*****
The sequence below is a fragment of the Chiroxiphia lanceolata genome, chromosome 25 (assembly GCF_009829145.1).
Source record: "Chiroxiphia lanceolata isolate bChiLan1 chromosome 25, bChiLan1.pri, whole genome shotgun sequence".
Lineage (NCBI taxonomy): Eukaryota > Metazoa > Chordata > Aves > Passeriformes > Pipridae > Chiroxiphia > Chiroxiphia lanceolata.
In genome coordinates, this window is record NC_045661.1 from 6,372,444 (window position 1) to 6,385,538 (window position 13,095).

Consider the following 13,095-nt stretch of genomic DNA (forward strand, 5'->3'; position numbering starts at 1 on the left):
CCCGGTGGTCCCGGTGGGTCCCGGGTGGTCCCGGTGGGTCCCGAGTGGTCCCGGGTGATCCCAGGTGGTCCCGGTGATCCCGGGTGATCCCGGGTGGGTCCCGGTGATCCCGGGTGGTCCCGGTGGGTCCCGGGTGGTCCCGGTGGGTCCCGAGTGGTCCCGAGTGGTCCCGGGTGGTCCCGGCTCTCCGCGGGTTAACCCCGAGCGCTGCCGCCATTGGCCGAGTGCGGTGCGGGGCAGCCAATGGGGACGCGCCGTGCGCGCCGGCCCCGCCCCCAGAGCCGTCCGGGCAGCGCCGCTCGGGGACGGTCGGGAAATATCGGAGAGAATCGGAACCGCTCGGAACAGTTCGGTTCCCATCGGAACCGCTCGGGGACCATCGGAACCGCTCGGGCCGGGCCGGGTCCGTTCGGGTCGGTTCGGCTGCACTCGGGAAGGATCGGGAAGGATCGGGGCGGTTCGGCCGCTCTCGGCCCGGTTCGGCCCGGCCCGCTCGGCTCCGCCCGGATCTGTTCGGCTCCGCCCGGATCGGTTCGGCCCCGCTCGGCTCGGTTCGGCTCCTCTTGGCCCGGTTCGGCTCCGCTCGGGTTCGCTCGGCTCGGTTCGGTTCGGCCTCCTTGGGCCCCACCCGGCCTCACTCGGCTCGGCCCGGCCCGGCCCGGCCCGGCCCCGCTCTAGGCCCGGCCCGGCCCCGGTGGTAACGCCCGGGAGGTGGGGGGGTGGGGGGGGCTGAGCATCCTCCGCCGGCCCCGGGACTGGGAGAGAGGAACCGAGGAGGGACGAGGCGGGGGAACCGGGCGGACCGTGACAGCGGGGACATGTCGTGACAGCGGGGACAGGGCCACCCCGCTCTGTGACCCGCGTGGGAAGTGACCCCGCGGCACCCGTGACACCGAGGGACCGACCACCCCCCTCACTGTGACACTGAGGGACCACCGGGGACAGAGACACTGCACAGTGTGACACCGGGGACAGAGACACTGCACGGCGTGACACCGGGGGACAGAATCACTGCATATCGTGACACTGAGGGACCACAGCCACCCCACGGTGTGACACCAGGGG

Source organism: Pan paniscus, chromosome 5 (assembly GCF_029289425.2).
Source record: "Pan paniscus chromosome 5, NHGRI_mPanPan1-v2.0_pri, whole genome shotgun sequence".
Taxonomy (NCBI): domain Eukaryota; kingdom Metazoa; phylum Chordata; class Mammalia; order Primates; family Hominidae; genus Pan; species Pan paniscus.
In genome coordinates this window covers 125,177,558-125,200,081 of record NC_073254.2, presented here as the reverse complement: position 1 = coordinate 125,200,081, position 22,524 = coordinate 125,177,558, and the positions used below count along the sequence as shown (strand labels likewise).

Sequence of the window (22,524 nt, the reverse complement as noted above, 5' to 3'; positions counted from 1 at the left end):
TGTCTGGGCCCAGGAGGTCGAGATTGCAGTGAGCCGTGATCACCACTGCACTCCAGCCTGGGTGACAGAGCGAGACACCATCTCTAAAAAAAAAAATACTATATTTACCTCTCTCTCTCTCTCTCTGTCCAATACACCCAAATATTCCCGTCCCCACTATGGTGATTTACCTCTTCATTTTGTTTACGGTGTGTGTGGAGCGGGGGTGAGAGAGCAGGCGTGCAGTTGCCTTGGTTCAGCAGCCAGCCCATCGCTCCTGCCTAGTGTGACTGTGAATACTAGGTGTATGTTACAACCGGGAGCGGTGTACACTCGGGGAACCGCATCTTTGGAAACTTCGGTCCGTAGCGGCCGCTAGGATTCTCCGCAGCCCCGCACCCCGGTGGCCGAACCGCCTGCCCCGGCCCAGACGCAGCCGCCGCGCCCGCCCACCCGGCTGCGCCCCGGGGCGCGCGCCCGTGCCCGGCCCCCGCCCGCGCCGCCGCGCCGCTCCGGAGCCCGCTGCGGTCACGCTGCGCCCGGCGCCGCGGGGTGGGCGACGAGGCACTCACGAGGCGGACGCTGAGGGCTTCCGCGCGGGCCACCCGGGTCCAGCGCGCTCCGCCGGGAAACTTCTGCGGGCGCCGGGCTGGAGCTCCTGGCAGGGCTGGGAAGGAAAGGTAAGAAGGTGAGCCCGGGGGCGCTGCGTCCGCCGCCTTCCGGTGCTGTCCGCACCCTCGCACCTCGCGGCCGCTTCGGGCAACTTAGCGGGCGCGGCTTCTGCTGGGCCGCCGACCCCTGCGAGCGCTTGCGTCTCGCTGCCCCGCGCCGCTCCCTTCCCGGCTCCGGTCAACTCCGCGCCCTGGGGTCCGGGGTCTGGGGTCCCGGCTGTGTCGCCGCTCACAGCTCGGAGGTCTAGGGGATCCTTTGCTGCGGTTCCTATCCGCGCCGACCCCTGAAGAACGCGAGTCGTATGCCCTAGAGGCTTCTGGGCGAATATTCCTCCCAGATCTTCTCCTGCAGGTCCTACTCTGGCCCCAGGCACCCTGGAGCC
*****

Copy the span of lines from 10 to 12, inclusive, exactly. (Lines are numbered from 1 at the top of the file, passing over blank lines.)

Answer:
In genome coordinates this window covers 125,177,558-125,200,081 of record NC_073254.2, presented here as the reverse complement: position 1 = coordinate 125,200,081, position 22,524 = coordinate 125,177,558, and the positions used below count along the sequence as shown (strand labels likewise).

Sequence of the window (22,524 nt, the reverse complement as noted above, 5' to 3'; positions counted from 1 at the left end):
TGTCTGGGCCCAGGAGGTCGAGATTGCAGTGAGCCGTGATCACCACTGCACTCCAGCCTGGGTGACAGAGCGAGACACCATCTCTAAAAAAAAAAATACTATATTTACCTCTCTCTCTCTCTCTCTGTCCAATACACCCAAATATTCCCGTCCCCACTATGGTGATTTACCTCTTCATTTTGTTTACGGTGTGTGTGGAGCGGGGGTGAGAGAGCAGGCGTGCAGTTGCCTTGGTTCAGCAGCCAGCCCATCGCTCCTGCCTAGTGTGACTGTGAATACTAGGTGTATGTTACAACCGGGAGCGGTGTACACTCGGGGAACCGCATCTTTGGAAACTTCGGTCCGTAGCGGCCGCTAGGATTCTCCGCAGCCCCGCACCCCGGTGGCCGAACCGCCTGCCCCGGCCCAGACGCAGCCGCCGCGCCCGCCCACCCGGCTGCGCCCCGGGGCGCGCGCCCGTGCCCGGCCCCCGCCCGCGCCGCCGCGCCGCTCCGGAGCCCGCTGCGGTCACGCTGCGCCCGGCGCCGCGGGGTGGGCGACGAGGCACTCACGAGGCGGACGCTGAGGGCTTCCGCGCGGGCCACCCGGGTCCAGCGCGCTCCGCCGGGAAACTTCTGCGGGCGCCGGGCTGGAGCTCCTGGCAGGGCTGGGAAGGAAAGGTAAGAAGGTGAGCCCGGGGGCGCTGCGTCCGCCGCCTTCCGGTGCTGTCCGCACCCTCGCACCTCGCGGCCGCTTCGGGCAACTTAGCGGGCGCGGCTTCTGCTGGGCCGCCGACCCCTGCGAGCGCTTGCGTCTCGCTGCCCCGCGCCGCTCCCTTCCCGGCTCCGGTCAACTCCGCGCCCTGGGGTCCGGGGTCTGGGGTCCCGGCTGTGTCGCCGCTCACAGCTCGGAGGTCTAGGGGATCCTTTGCTGCGGTTCCTATCCGCGCCGACCCCTGAAGAACGCGAGTCGTATGCCCTAGAGGCTTCTGGGCGAATATTCCTCCCAGATCTTCTCCTGCAGGTCCTACTCTGGCCCCAGGCACCCTGGAGCC